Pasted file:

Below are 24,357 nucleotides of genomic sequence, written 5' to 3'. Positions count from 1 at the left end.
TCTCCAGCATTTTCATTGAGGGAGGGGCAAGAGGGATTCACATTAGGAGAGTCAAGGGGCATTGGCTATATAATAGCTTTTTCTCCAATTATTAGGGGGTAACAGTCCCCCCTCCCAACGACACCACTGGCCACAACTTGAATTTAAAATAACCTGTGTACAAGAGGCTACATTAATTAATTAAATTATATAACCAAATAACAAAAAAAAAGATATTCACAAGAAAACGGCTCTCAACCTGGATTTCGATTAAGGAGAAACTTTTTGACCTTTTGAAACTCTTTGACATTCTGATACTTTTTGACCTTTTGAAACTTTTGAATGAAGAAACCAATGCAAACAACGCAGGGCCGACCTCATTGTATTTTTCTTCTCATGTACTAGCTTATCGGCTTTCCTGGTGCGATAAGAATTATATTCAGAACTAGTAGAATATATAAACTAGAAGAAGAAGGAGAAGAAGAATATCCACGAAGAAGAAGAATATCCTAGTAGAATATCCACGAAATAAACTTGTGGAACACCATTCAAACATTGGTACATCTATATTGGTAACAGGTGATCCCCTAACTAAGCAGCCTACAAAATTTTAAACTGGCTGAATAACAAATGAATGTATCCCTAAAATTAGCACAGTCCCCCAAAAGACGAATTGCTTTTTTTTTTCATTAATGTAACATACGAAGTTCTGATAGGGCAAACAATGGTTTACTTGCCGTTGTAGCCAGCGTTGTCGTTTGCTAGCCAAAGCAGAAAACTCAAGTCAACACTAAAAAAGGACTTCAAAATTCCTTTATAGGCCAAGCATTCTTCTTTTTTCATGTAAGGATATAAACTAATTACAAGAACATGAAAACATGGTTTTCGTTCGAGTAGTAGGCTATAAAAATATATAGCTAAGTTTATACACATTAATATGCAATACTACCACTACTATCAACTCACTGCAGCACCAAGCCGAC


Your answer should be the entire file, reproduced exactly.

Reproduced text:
Below are 24,357 nucleotides of genomic sequence, written 5' to 3'. Positions count from 1 at the left end.
TCTCCAGCATTTTCATTGAGGGAGGGGCAAGAGGGATTCACATTAGGAGAGTCAAGGGGCATTGGCTATATAATAGCTTTTTCTCCAATTATTAGGGGGTAACAGTCCCCCCTCCCAACGACACCACTGGCCACAACTTGAATTTAAAATAACCTGTGTACAAGAGGCTACATTAATTAATTAAATTATATAACCAAATAACAAAAAAAAAGATATTCACAAGAAAACGGCTCTCAACCTGGATTTCGATTAAGGAGAAACTTTTTGACCTTTTGAAACTCTTTGACATTCTGATACTTTTTGACCTTTTGAAACTTTTGAATGAAGAAACCAATGCAAACAACGCAGGGCCGACCTCATTGTATTTTTCTTCTCATGTACTAGCTTATCGGCTTTCCTGGTGCGATAAGAATTATATTCAGAACTAGTAGAATATATAAACTAGAAGAAGAAGGAGAAGAAGAATATCCACGAAGAAGAAGAATATCCTAGTAGAATATCCACGAAATAAACTTGTGGAACACCATTCAAACATTGGTACATCTATATTGGTAACAGGTGATCCCCTAACTAAGCAGCCTACAAAATTTTAAACTGGCTGAATAACAAATGAATGTATCCCTAAAATTAGCACAGTCCCCCAAAAGACGAATTGCTTTTTTTTTTCATTAATGTAACATACGAAGTTCTGATAGGGCAAACAATGGTTTACTTGCCGTTGTAGCCAGCGTTGTCGTTTGCTAGCCAAAGCAGAAAACTCAAGTCAACACTAAAAAAGGACTTCAAAATTCCTTTATAGGCCAAGCATTCTTCTTTTTTCATGTAAGGATATAAACTAATTACAAGAACATGAAAACATGGTTTTCGTTCGAGTAGTAGGCTATAAAAATATATAGCTAAGTTTATACACATTAATATGCAATACTACCACTACTATCAACTCACTGCAGCACCAAGCCGAC